The Ithaca & Owego, later Cayuga & Susquehenna, later Delaware Lackawanna & Western, later Erie Lackawanna, route from Ithaca to Owego.

Plus, of course, the DL&W's route from Owego to Binghamton to Hoboken.

Alternatively, the Lehigh Valley route from Ithaca to Jersey City.
Alternatively, the Erie route, though it kind of sucked compared to the other two.
Alternatively, any combination of the above which runs Ithaca-Binghamton-New York.

The Ithaca-Cortland Lehigh Valley route.

Unfortunately, the Ithaca routes were all lost circa 1958; both the DL&W route to Owego and the Lehigh Valley routes in five directions.

----
There's a lot of viable missing routes like this in the Northeast. Famous ones include Scranton-NYC (last train ran in 1970, before Amtrak) and Allentown/Bethlehem-NYC.

Allentown/Bethlehem-Philadelphia and Reading-Philadelphia would fall in this category but were actually discontinued *after* Amtrak by SEPTA, in 1981.

FWIW, there's hope for Scranton.
https://www.masstransitmag.com/rail/news/21075277/plans-for-passenger-train-to-nyc-chug-forward
 
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neroden

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Outside my local bailiwick, some more obvious ones are:
-- the Cincinnati-Columbus-Cleveland routes

-- train service to Madison Wisconsin

-- the entire Rock Island route Chicago-Moline/Rock Island-Iowa City-Des Moines-Omaha. If the Rock Island passenger service cuts had been postponed until after Amtrak, and Rock Island's bankruptcy had been wrapped into the Penn Central/New Haven/Erie Lackawanna/Lehigh Valley bankruptcies, I'm quite sure the California Zephyr would have followed this route (which would have been part of Conrail) instead of the silly route it follows through Iowa today. At least the track still exists, though it needs massive upgrades for passenger service.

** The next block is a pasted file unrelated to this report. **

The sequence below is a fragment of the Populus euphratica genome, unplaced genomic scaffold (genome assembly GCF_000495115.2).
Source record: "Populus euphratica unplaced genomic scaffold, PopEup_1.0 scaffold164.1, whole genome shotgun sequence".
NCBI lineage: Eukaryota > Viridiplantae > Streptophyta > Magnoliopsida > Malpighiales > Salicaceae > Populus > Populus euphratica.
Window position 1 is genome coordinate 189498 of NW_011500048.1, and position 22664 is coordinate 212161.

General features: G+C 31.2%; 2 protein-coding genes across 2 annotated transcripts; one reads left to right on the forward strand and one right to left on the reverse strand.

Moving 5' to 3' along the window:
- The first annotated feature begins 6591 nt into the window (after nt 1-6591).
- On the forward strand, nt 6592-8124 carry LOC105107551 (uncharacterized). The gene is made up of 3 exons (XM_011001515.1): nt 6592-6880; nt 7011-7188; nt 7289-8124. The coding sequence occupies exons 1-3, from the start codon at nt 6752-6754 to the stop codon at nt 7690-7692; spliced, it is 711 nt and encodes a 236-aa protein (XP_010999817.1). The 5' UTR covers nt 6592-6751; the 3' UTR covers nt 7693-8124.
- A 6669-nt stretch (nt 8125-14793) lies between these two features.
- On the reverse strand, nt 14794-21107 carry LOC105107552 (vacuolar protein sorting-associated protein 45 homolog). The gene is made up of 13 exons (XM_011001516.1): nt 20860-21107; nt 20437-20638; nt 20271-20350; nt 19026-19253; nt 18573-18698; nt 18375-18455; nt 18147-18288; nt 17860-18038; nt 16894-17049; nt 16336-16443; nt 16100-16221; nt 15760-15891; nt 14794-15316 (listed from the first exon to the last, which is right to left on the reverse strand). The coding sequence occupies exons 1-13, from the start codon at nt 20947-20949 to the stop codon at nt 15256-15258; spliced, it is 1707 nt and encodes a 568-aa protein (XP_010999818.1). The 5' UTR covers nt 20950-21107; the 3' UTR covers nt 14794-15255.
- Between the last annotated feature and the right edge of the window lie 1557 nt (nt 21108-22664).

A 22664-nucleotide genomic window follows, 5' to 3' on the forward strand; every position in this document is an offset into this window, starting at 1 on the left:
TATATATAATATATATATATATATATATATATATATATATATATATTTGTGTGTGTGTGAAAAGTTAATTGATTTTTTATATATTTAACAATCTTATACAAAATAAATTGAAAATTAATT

-- the entire Milwaukee Road Pacific Extension from the Pacific Northwest through Spokane and Montana. The Miwaukee Road was one of the better routes from the Pacific Northwest to Chicago, and large portions were electrified, and it was profitable. This was killed by the idiot Milwaukee Road management looking at phony accounting (much like Amtrak's management is today) -- they were double-booking expenses on the Pacific Extension and accordingly underbooking them on the midwestern "granger" lines. Management thought the granger lines were profitable and the Pacific Extension was unprofitable, but they had it backwards. They dismantled the Pacific Extension, the only profitable part of the railroad, and promptly went bankrupt; the accounting disaster was discovered by the judge during the dissection of the bankruptcy. This was unfortunately ripped out entirely and the ROW would have to be re-acquired. They discontinued passenger service in 1961, and they really shouldn't have.